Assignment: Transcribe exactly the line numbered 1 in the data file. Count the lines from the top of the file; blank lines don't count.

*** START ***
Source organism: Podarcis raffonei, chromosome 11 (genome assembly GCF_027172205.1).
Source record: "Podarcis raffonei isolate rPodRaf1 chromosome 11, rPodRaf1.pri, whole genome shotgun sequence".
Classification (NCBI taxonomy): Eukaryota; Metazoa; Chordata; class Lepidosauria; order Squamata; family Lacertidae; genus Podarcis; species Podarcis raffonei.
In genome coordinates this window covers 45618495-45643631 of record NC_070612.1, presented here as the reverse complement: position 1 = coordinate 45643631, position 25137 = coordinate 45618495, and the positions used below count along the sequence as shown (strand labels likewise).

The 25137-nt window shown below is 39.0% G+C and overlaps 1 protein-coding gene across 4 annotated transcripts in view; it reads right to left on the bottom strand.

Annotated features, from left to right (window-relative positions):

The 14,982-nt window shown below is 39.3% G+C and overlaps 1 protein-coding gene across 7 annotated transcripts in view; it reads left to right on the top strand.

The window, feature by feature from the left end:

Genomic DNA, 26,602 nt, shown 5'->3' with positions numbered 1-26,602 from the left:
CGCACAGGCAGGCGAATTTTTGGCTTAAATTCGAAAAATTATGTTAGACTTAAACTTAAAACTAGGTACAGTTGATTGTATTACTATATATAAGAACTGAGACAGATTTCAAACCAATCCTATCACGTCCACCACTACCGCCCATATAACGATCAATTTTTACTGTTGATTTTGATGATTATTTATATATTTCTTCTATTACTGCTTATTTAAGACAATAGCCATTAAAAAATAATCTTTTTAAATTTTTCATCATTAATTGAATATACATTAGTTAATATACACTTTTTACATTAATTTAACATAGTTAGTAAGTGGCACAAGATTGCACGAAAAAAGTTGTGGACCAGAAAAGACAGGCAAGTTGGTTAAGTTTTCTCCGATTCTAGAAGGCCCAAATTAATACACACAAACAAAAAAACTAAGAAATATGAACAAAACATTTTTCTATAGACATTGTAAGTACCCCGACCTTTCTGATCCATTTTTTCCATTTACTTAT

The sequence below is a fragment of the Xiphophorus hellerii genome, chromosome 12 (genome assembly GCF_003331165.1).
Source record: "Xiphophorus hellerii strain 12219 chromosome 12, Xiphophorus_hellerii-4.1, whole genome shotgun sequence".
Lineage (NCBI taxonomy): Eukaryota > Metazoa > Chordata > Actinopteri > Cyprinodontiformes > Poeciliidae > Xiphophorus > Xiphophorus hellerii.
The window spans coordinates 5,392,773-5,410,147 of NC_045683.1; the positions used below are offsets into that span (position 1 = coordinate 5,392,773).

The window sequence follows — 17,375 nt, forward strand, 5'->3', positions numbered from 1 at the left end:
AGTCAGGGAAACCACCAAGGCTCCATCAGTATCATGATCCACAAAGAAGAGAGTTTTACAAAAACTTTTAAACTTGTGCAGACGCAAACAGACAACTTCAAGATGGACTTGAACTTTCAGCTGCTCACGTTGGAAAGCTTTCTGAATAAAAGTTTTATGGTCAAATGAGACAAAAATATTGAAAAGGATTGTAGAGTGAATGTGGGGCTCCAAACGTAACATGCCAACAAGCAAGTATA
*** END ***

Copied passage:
Source organism: Podarcis raffonei, chromosome 11 (genome assembly GCF_027172205.1).